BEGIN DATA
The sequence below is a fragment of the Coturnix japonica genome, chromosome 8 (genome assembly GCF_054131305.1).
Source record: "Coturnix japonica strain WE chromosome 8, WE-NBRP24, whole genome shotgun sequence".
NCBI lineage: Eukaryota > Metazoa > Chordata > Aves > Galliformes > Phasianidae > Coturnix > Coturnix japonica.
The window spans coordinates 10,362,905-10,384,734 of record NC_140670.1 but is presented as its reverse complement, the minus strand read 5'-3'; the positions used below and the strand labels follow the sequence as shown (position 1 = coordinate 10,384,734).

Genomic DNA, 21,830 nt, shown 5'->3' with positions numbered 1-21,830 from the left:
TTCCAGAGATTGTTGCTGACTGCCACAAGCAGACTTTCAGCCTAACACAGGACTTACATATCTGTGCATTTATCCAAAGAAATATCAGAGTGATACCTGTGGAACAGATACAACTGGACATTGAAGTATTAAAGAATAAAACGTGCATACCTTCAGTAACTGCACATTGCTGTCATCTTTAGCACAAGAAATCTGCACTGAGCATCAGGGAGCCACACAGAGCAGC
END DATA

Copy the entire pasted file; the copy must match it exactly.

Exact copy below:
The sequence below is a fragment of the Coturnix japonica genome, chromosome 8 (genome assembly GCF_054131305.1).
Source record: "Coturnix japonica strain WE chromosome 8, WE-NBRP24, whole genome shotgun sequence".
NCBI lineage: Eukaryota > Metazoa > Chordata > Aves > Galliformes > Phasianidae > Coturnix > Coturnix japonica.
The window spans coordinates 10,362,905-10,384,734 of record NC_140670.1 but is presented as its reverse complement, the minus strand read 5'-3'; the positions used below and the strand labels follow the sequence as shown (position 1 = coordinate 10,384,734).

Genomic DNA, 21,830 nt, shown 5'->3' with positions numbered 1-21,830 from the left:
TTCCAGAGATTGTTGCTGACTGCCACAAGCAGACTTTCAGCCTAACACAGGACTTACATATCTGTGCATTTATCCAAAGAAATATCAGAGTGATACCTGTGGAACAGATACAACTGGACATTGAAGTATTAAAGAATAAAACGTGCATACCTTCAGTAACTGCACATTGCTGTCATCTTTAGCACAAGAAATCTGCACTGAGCATCAGGGAGCCACACAGAGCAGC